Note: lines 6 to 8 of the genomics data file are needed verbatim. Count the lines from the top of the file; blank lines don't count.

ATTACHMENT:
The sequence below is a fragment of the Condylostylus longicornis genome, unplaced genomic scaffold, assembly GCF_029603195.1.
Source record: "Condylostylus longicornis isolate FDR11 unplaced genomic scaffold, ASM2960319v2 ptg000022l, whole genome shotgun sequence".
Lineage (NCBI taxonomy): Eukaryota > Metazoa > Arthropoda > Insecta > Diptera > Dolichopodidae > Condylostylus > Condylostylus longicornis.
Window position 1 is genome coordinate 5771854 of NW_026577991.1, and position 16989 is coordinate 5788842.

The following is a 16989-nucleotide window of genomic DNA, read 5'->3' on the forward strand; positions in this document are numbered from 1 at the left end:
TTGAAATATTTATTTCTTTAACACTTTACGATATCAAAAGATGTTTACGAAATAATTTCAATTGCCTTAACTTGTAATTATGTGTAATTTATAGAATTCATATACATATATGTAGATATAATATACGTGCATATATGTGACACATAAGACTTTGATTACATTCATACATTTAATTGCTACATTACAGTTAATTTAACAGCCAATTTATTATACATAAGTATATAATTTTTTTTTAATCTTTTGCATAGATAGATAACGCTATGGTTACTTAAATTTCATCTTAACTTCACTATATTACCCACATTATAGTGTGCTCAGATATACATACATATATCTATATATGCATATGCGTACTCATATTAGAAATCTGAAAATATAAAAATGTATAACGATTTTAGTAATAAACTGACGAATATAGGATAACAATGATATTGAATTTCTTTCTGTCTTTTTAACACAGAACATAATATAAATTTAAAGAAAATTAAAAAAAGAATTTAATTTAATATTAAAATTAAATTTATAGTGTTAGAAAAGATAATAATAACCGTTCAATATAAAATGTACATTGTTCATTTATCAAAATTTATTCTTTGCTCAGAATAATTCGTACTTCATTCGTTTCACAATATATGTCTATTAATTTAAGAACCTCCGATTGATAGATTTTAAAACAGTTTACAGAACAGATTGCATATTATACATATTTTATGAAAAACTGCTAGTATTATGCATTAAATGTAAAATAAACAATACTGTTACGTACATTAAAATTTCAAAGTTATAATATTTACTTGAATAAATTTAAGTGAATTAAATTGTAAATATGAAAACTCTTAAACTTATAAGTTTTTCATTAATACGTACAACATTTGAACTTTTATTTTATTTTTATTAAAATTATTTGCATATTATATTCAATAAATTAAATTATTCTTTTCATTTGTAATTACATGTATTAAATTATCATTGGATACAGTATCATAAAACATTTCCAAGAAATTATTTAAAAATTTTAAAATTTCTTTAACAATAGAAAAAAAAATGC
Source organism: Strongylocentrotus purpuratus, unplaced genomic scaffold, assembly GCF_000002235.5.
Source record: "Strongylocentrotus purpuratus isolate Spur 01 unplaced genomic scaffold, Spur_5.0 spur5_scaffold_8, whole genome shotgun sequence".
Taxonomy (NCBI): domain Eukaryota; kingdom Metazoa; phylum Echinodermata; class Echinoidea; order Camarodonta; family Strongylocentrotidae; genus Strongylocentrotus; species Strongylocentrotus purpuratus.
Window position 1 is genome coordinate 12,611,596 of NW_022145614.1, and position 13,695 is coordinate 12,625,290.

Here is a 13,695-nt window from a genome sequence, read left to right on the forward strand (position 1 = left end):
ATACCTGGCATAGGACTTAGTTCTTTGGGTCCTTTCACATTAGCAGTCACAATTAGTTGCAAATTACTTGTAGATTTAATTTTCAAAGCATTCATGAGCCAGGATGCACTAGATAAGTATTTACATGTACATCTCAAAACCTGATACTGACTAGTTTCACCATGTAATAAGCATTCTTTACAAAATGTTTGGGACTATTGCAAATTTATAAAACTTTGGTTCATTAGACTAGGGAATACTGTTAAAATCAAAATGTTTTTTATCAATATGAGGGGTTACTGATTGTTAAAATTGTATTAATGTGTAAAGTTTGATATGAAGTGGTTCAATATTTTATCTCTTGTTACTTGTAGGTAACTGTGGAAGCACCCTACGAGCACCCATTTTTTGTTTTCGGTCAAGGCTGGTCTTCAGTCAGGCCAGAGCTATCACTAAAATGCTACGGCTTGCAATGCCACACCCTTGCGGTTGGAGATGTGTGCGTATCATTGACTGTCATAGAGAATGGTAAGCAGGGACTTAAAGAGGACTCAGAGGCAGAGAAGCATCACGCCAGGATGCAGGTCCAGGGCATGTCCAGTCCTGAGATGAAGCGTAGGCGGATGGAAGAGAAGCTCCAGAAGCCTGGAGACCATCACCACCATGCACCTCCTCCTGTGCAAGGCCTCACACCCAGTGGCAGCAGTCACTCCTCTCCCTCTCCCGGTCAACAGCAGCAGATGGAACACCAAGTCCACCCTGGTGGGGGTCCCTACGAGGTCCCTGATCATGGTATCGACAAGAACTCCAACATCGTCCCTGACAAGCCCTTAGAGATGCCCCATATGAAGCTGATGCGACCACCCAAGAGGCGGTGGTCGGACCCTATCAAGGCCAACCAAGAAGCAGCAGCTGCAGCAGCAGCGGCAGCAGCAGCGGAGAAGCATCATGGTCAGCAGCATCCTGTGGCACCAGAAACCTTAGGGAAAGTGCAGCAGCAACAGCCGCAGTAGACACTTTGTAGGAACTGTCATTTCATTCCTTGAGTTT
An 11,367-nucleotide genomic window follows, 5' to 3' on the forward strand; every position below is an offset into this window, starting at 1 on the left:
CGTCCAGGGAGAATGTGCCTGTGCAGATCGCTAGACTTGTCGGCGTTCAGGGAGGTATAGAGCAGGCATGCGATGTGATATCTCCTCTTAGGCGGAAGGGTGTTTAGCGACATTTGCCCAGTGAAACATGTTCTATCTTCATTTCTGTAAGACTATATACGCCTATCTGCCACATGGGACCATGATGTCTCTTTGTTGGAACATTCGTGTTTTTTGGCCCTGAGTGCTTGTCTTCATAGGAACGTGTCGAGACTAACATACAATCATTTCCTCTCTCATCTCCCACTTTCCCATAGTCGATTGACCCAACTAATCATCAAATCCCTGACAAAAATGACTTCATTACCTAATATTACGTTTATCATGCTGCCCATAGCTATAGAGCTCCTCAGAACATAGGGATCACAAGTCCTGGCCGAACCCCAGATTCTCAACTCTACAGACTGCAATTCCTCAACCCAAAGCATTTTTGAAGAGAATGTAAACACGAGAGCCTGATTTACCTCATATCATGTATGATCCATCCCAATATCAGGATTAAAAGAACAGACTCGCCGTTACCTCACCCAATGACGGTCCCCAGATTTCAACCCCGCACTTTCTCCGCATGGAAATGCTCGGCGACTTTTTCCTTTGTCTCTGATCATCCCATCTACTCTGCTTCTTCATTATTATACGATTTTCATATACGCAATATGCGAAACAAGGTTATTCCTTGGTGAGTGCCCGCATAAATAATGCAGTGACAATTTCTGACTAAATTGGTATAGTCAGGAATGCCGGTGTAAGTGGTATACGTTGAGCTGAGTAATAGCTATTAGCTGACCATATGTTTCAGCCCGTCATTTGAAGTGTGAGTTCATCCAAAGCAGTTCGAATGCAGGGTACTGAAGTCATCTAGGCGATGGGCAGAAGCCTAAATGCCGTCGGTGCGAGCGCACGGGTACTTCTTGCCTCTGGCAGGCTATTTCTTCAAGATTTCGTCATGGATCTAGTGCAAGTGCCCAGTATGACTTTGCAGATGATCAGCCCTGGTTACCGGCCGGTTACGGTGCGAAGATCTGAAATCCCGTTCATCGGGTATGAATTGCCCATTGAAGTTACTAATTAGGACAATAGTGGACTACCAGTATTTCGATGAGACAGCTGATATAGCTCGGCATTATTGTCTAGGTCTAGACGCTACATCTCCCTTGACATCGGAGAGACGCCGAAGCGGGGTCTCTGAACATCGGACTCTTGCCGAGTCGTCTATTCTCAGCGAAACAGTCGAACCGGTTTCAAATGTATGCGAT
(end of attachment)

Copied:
TTGAAATATTTATTTCTTTAACACTTTACGATATCAAAAGATGTTTACGAAATAATTTCAATTGCCTTAACTTGTAATTATGTGTAATTTATAGAATTCATATACATATATGTAGATATAATATACGTGCATATATGTGACACATAAGACTTTGATTACATTCATACATTTAATTGCTACATTACAGTTAATTTAACAGCCAATTTATTATACATAAGTATATAATTTTTTTTTAATCTTTTGCATAGATAGATAACGCTATGGTTACTTAAATTTCATCTTAACTTCACTATATTACCCACATTATAGTGTGCTCAGATATACATACATATATCTATATATGCATATGCGTACTCATATTAGAAATCTGAAAATATAAAAATGTATAACGATTTTAGTAATAAACTGACGAATATAGGATAACAATGATATTGAATTTCTTTCTGTCTTTTTAACACAGAACATAATATAAATTTAAAGAAAATTAAAAAAAGAATTTAATTTAATATTAAAATTAAATTTATAGTGTTAGAAAAGATAATAATAACCGTTCAATATAAAATGTACATTGTTCATTTATCAAAATTTATTCTTTGCTCAGAATAATTCGTACTTCATTCGTTTCACAATATATGTCTATTAATTTAAGAACCTCCGATTGATAGATTTTAAAACAGTTTACAGAACAGATTGCATATTATACATATTTTATGAAAAACTGCTAGTATTATGCATTAAATGTAAAATAAACAATACTGTTACGTACATTAAAATTTCAAAGTTATAATATTTACTTGAATAAATTTAAGTGAATTAAATTGTAAATATGAAAACTCTTAAACTTATAAGTTTTTCATTAATACGTACAACATTTGAACTTTTATTTTATTTTTATTAAAATTATTTGCATATTATATTCAATAAATTAAATTATTCTTTTCATTTGTAATTACATGTATTAAATTATCATTGGATACAGTATCATAAAACATTTCCAAGAAATTATTTAAAAATTTTAAAATTTCTTTAACAATAGAAAAAAAAATGC
Source organism: Strongylocentrotus purpuratus, unplaced genomic scaffold, assembly GCF_000002235.5.
Source record: "Strongylocentrotus purpuratus isolate Spur 01 unplaced genomic scaffold, Spur_5.0 spur5_scaffold_8, whole genome shotgun sequence".